“Men are moved by two levers: fear and self-interest,” Napoleon Bonaparte once aptly surmised.
Indeed, it seems that fear and self-interest dominate our shopping lists this year, one marked by a pandemic that seems to never end, bitter political conflict, and an unforgiving “cancel culture.”
But looking at my time in the entertainment industry, I realize how well-versed I was in these two motivational qualities: They are the twin pillars upon which that industry is built, no matter how carefree and avant-garde the inhabitants may appear publicly.
The ugly truth of the matter then, as it is now, is that no matter how secure someone in front of or behind a camera might think they are, they are, in fact, only a few unfortunate circumstances away from having it all taken away.
Recently, the comic actress Melissa McCarthy got an abject lesson in this equation.
While promoting her upcoming film “Superintelligence,” McCarthy and the film’s streaming service, HBO Max, highlighted 20 charities as part of a promotional “20 Days of Kindness” campaign. Twenty different charities that were all in the business of promoting kindness would be getting $20,000 each. Who isn’t for more kindness in this world?
What could possibly go wrong then? Unfortunately for McCarthy, a lot.
It turns out that she was in for punishment once the press discovered that one of the 20 charities chosen was a Christian organization engaged in saving women from the plague of human trafficking — a horrible crime tantamount to modern-day slavery. Sounds like an unlikely source of controversy, right?
Sure, until the cancel culture’s Policy Control Department for Approved Thinking began its mandated background check and discovered the head of this organization had gone on the record defending the Christian view of marriage, meaning it being between one man and one woman. There were accusations that this person said some other rather nasty things, but I could not find them.
But those allegations notwithstanding, the position that marriage is a sacred bond that can exist only between a man and a woman was all the evidence this court of public opinion needed for conviction. And in our current cultural matrix, guilt by the mildest association justifies punishment of the strongest measures.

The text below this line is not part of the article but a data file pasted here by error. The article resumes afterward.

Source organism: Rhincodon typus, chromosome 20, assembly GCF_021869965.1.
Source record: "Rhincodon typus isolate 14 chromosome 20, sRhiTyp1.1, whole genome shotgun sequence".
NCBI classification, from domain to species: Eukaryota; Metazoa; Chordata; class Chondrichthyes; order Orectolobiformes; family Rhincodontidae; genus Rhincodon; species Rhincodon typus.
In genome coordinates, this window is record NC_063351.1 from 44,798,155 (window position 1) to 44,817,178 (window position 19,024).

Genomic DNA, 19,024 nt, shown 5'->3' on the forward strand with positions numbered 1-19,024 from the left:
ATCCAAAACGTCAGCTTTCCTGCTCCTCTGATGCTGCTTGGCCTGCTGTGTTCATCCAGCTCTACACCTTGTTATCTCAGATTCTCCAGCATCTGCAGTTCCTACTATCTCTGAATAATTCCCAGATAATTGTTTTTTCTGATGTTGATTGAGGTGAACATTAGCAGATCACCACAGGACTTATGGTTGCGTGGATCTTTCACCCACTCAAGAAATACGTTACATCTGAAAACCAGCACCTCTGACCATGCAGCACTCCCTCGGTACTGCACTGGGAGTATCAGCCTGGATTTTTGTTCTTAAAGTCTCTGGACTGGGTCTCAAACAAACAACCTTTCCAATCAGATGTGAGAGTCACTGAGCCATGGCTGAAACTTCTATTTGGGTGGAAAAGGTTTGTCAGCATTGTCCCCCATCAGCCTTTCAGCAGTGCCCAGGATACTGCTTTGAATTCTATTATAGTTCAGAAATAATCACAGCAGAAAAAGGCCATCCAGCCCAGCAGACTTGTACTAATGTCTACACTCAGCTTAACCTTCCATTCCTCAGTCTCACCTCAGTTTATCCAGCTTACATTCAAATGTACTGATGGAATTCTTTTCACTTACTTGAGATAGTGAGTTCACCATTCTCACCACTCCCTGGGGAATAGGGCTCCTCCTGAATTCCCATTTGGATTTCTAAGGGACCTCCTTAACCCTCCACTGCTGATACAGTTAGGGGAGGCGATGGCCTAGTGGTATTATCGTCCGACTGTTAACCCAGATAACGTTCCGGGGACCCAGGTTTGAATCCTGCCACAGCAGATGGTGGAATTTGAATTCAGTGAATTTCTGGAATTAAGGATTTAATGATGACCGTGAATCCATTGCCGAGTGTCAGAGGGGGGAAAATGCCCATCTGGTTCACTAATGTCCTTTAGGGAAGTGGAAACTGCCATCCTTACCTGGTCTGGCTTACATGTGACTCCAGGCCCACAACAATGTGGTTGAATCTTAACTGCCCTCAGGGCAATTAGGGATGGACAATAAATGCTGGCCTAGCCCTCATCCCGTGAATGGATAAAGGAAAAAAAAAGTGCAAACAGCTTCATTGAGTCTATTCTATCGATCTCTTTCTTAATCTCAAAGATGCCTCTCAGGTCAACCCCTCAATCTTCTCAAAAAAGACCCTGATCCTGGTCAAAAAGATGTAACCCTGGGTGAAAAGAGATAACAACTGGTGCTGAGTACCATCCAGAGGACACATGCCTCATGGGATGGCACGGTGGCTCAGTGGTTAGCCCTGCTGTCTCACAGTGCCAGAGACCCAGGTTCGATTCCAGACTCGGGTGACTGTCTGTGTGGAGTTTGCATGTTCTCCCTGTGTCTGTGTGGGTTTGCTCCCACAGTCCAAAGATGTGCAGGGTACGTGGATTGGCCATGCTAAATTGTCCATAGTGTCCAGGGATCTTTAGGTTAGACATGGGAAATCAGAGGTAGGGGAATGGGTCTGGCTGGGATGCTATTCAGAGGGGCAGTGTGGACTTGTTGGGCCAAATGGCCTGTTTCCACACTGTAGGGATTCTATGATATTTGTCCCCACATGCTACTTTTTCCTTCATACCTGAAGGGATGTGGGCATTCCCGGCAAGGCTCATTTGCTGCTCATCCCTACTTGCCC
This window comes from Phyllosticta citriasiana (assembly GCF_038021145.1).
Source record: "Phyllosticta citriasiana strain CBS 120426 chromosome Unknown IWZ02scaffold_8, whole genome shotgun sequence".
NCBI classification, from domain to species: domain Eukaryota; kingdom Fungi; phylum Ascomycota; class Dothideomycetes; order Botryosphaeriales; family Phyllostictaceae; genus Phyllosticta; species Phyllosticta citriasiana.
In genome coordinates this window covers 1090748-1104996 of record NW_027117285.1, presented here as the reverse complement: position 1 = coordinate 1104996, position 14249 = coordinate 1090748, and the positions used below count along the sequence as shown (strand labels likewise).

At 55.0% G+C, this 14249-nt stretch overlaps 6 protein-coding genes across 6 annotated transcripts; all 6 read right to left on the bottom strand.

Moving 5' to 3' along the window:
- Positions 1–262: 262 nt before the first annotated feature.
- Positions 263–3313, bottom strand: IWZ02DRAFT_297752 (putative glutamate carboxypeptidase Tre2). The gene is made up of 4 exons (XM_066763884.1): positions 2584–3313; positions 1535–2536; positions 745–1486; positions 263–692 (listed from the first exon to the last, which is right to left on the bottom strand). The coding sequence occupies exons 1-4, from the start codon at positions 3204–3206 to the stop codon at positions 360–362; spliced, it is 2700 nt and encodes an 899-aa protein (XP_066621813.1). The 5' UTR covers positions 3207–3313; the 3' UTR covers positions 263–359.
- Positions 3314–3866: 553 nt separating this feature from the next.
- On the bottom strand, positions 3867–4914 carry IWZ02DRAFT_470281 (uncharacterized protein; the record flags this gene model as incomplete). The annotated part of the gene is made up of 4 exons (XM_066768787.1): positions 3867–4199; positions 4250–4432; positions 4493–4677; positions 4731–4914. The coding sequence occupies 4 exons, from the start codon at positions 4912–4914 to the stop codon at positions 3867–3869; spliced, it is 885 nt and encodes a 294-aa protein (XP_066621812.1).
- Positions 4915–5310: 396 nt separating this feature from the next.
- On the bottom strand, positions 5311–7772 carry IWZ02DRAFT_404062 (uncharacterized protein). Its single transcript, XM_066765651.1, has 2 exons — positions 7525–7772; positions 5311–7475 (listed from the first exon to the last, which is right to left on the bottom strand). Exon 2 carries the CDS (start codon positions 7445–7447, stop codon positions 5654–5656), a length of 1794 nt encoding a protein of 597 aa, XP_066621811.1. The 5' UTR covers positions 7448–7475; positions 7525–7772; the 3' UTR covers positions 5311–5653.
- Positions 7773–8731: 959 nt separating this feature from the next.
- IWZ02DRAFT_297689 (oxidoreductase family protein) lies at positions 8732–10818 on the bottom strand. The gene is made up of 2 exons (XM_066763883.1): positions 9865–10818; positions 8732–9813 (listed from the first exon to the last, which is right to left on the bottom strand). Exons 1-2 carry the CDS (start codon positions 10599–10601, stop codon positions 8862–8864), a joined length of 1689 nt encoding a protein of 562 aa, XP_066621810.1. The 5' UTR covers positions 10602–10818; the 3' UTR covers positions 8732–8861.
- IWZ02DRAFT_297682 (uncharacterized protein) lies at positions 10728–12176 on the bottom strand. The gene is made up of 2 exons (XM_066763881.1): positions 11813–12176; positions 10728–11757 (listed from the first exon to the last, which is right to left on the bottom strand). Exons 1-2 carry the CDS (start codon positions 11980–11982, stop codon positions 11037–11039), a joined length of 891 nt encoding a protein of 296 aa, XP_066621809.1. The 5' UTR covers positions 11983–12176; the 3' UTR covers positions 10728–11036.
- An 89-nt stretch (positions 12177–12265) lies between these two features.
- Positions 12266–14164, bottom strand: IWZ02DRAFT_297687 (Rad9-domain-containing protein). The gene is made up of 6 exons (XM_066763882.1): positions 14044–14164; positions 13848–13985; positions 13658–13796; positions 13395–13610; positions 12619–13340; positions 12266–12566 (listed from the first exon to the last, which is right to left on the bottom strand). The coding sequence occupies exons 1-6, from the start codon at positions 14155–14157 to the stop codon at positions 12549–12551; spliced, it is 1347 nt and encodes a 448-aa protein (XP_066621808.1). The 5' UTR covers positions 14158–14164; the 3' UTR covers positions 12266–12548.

As it turns out, even the most seemingly simple and egalitarian initiative found a way to turn on McCarthy and the film’s producers in a way they could not have seen coming.
The film’s marketing team went into crisis management overdrive, an operation that required McCarthy to go very public with a very sincere apology. The apology is online and it is gut-wrenching to watch. The fear in the actress’s eyes was no performance. She obviously understood, as she repeated over and over, how she would never, ever knowingly approve of an organization that would say something so offensive and exclusive about marriage — and that her professional life was on the line.
It was the Bonaparte quote all over again. This woman was afraid, very afraid — and thus highly motivated. It was as if she was seeing her career going up in flames before her eyes. She had been a hugely successful television sitcom star and had pulled off the very difficult transition to successful comic movie star. And now, it was all in jeopardy.
If she could not convince the nameless, faceless masters of the cancel culture that she was truly contrite, things could have gone very south for McCarthy.
Fortunately for her, the world moved on, the tempest turned out to be confined to the interior of a teapot, and Melissa McCarthy is going to be allowed to make more movies. But think about it: This actress had to publicly apologize for something found in the Catechism of the Catholic Church: “Sacred Scripture begins with the creation of man and woman in the image and likeness of God and concludes with a vision of ‘the wedding-feast of the Lamb’ ” (CCC 1602).
For us Catholics, the times of fear and self-interest are coming soon. When they do, may we find courage and strength and unapologetically defend the truth.